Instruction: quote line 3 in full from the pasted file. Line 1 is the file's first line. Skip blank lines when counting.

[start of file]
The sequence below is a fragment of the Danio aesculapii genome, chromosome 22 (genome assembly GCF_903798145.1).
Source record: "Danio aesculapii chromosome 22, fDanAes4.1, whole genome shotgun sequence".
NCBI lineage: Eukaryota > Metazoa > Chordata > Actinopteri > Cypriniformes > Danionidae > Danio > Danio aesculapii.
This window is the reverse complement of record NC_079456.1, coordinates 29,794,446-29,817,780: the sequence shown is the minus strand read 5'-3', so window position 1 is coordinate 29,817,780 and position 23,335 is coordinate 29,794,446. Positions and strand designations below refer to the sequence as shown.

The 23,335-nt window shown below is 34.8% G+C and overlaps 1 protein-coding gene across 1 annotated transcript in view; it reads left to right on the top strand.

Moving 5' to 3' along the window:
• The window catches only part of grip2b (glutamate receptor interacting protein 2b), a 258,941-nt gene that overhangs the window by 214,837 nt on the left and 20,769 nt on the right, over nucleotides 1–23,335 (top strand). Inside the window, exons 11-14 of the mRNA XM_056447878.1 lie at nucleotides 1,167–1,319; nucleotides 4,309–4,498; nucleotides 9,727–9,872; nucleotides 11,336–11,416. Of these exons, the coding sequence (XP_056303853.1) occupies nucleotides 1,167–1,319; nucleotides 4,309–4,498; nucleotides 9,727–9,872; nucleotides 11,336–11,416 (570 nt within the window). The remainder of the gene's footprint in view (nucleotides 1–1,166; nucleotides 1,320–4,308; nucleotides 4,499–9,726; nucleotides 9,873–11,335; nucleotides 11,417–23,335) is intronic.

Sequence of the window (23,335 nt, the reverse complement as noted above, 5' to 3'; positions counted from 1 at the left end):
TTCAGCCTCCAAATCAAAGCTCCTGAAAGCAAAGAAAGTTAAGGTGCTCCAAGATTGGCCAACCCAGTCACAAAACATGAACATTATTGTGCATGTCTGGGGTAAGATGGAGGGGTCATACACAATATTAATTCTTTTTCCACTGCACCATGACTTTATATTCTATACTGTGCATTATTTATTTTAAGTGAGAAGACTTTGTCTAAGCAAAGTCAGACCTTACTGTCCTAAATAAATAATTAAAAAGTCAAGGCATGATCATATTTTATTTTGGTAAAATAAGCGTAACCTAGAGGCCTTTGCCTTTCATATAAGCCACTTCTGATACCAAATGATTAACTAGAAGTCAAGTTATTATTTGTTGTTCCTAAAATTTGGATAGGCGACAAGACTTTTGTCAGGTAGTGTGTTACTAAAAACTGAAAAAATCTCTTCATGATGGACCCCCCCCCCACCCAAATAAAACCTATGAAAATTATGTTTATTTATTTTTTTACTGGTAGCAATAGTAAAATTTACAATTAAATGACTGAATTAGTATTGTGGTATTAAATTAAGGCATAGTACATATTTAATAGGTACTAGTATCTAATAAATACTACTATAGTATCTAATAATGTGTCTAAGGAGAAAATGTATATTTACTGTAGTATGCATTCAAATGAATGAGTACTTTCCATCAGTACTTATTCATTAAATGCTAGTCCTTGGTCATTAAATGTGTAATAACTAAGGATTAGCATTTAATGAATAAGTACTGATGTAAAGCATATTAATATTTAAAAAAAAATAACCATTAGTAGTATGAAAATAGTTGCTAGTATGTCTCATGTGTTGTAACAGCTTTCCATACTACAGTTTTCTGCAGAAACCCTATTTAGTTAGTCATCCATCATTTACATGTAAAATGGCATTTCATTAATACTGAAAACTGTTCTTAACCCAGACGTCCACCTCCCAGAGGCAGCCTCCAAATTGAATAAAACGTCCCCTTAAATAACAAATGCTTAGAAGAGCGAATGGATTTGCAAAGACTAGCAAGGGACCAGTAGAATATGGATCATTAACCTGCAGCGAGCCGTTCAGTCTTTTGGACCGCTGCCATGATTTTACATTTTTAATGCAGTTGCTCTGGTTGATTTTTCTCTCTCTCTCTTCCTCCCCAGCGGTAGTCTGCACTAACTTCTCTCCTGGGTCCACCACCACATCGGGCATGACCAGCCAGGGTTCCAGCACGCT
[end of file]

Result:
NCBI lineage: Eukaryota > Metazoa > Chordata > Actinopteri > Cypriniformes > Danionidae > Danio > Danio aesculapii.